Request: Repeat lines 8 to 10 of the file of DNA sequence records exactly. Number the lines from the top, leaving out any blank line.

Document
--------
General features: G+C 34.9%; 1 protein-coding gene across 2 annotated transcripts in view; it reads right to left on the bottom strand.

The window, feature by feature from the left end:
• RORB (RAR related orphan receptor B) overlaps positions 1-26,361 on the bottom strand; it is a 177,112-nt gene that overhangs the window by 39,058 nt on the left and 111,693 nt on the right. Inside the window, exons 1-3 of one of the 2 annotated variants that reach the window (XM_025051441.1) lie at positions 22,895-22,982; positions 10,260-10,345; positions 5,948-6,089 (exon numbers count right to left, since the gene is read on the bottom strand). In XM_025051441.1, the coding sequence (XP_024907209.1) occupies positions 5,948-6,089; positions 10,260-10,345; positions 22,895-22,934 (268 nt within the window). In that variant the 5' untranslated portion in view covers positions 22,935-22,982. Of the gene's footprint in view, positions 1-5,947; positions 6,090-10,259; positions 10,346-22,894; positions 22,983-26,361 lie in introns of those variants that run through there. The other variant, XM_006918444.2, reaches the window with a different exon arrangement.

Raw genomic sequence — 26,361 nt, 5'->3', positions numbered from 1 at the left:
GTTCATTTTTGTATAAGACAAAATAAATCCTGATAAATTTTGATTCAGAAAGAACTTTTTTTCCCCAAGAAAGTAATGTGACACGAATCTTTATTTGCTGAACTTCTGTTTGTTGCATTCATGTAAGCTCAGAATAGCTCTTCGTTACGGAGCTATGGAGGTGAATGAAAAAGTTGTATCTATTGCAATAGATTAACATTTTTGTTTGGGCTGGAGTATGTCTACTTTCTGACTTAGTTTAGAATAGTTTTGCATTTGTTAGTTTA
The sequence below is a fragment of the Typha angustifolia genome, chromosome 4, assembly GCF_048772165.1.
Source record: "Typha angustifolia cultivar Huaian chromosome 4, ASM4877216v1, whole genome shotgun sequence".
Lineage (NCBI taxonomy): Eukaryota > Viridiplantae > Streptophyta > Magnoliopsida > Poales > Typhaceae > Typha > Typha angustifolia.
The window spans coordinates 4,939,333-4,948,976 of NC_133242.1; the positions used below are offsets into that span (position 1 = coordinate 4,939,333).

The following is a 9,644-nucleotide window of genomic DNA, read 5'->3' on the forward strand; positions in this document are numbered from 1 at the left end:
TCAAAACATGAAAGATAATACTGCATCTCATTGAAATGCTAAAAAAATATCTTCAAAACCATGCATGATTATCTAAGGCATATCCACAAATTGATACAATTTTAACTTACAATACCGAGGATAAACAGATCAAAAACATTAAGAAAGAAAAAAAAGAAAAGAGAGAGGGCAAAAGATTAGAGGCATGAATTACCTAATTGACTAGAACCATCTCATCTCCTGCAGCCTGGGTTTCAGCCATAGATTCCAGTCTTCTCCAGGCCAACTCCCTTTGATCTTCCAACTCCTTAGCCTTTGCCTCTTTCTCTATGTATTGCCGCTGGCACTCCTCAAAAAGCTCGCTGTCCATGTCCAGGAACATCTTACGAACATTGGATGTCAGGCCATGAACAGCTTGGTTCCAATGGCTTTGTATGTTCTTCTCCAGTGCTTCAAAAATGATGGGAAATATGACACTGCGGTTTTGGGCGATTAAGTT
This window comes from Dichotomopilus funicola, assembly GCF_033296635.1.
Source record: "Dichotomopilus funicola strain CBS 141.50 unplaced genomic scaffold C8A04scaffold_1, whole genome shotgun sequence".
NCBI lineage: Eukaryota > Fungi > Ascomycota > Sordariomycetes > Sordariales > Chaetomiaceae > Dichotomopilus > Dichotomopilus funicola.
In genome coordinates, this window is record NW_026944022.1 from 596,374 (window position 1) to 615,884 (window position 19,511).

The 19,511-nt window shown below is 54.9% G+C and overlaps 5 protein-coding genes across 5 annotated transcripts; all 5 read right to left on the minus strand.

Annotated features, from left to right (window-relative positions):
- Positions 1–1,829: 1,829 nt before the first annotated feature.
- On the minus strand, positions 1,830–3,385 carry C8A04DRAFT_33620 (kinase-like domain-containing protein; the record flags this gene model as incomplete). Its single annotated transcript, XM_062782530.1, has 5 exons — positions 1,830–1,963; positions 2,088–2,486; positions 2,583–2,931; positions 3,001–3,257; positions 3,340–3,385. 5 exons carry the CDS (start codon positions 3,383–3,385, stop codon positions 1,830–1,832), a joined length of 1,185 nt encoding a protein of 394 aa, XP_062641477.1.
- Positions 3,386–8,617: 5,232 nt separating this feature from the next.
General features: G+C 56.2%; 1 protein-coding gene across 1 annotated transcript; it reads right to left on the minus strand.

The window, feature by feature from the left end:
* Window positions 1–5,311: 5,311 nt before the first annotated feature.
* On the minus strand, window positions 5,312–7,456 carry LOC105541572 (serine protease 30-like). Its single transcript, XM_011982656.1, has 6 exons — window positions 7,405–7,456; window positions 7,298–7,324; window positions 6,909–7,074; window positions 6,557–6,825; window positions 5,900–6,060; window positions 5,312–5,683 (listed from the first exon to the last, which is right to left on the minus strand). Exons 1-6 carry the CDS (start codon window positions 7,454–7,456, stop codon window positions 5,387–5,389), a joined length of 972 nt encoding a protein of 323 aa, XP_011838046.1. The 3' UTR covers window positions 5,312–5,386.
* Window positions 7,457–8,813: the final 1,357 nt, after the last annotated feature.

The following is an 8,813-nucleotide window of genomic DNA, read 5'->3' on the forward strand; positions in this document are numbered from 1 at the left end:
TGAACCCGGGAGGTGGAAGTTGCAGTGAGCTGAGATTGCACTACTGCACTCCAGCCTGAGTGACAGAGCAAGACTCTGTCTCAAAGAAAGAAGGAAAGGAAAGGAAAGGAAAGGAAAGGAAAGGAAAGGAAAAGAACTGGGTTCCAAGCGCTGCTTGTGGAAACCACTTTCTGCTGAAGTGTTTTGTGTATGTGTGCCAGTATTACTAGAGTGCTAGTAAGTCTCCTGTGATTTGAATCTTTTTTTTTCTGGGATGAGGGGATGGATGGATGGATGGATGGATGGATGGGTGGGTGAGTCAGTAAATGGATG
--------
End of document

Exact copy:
Lineage (NCBI taxonomy): Eukaryota > Viridiplantae > Streptophyta > Magnoliopsida > Poales > Typhaceae > Typha > Typha angustifolia.
The window spans coordinates 4,939,333-4,948,976 of NC_133242.1; the positions used below are offsets into that span (position 1 = coordinate 4,939,333).

The following is a 9,644-nucleotide window of genomic DNA, read 5'->3' on the forward strand; positions in this document are numbered from 1 at the left end: